For more perspective on the human genome: The human genome - 10 years on (April 16, 2010).

The cost of genome sequencing: The $1000 genome: Are we there yet? (March 14, 2011).

Ancient DNA: an overview (August 22, 2015). Now, a perspective on the emerging field of ancient genomes.

There is more about genome sequencing on my page Biotechnology in the News (BITN) - DNA and the genome. It includes a list of Musings posts on sequencing and genomes.



eSkin: Developing better sense of touch for artificial skin

November 29, 2010

What does it take to hold an egg between thumb and forefinger -- without either dropping or crushing it? Answer: a good sense of touch, well integrated into your neuromuscular system for operating "hand". If the task seems easy, think about doing it holding the egg with a pair of tongs (or such device). Even with the tongs in your hand, I bet the task seems much harder.

A previous post on prosthetic limbs noted the need for such devices to have a sense of touch, that is, to be able to sense pressure. [Prosthetic arms (September 16, 2009)] Development of pressure-sensing skin has been challenging. Here is a report of a new development, in part from UC Berkeley, and featured in the university news.

This is really about technology development. The goal is clear enough: the development of a better sense of touch, for both prosthetic and robotic applications. The artificial skin should be "like" human skin: it should be able to respond to varying degrees of pressure, with good spatial resolution. It should be durable, even with common exposure -- including folding. And it should have reasonable cost. The approaches involve modern electronics.

A photo of the Berkeley e-skin.

You can see that the piece here is about the size of a hand; it contains an 18x19 array of pressure-sensitive pixels. The folding does not affect performance.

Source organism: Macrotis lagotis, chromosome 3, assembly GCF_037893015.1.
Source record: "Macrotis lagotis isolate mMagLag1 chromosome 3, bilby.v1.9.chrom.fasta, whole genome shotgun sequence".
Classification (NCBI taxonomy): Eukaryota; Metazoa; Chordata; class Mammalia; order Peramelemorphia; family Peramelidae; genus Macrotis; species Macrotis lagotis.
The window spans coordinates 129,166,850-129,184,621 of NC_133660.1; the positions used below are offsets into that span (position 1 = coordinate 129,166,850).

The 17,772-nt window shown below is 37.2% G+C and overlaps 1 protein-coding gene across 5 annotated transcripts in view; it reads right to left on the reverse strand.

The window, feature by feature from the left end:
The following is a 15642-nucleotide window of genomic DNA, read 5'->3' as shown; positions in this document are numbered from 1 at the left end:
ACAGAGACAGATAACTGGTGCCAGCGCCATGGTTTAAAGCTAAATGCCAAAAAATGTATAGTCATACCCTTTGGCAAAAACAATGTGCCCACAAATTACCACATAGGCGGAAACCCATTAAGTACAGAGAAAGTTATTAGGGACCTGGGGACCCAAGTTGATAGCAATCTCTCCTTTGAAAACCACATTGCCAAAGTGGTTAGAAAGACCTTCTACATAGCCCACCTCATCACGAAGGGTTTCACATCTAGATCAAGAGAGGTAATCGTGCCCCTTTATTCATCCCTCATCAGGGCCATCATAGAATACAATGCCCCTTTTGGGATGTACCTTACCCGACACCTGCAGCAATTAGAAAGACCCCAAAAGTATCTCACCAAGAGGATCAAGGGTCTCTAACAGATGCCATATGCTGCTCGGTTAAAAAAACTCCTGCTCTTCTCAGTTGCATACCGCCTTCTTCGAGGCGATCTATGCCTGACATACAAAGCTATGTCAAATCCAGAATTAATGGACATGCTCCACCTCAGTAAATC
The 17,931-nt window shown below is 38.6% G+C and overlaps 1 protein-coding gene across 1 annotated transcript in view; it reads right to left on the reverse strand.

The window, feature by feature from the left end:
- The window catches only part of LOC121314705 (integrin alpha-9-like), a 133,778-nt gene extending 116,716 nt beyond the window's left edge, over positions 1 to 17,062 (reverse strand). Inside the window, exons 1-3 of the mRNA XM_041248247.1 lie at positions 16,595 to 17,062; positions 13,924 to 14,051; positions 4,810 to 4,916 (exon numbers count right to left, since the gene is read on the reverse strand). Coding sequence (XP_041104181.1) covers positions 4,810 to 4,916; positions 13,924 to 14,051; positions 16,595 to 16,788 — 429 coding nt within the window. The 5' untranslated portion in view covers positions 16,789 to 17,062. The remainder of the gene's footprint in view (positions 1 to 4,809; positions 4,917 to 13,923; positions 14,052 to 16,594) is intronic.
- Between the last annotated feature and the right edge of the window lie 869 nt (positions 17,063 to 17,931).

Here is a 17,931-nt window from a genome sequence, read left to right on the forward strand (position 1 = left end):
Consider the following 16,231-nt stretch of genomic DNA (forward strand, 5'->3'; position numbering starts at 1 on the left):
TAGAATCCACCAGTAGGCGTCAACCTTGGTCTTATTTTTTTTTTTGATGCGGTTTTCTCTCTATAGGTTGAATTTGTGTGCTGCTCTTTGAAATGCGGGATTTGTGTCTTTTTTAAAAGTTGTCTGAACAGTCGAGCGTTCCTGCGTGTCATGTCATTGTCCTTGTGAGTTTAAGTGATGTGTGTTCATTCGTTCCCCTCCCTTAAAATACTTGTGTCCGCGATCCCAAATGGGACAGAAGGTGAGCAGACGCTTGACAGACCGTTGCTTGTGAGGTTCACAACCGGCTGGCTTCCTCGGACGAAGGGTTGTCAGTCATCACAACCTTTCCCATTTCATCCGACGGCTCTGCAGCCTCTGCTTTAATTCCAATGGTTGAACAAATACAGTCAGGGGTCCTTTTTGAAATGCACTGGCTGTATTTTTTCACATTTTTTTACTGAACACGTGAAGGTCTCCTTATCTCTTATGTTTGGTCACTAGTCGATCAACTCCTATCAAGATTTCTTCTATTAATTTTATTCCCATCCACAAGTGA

This is Figure 1b of the Berkeley paper listed below.
E-skin photo


News story: Engineers make artificial skin out of nanowires. (UC Berkeley, September 12, 2010.) Good overview of the issues, and an introduction to the Berkeley approach.

Although I first learned about this from the Berkeley news release, there are actually two papers on the topic together in the journal, along with a News and Views article. The two papers, from Berkeley and Stanford, are independent, with different approaches. The News article is an excellent overview of both, including the issues that need to be addressed in developing an electronic sense of touch that is human-like.

* News story accompanying the article: Flexible electronics: Within touch of artificial skin. (J J Boland, Nature Materials 9:790, October 2010.) "Flexible arrays of transducers can now be fabricated with pressure sensitivity and response times approaching those of natural human skin."

The articles:
* Nanowire active-matrix circuitry for low-voltage macroscale artificial skin. (K Takei et al, Nature Materials 9:821, October 2010.) The Berkeley paper.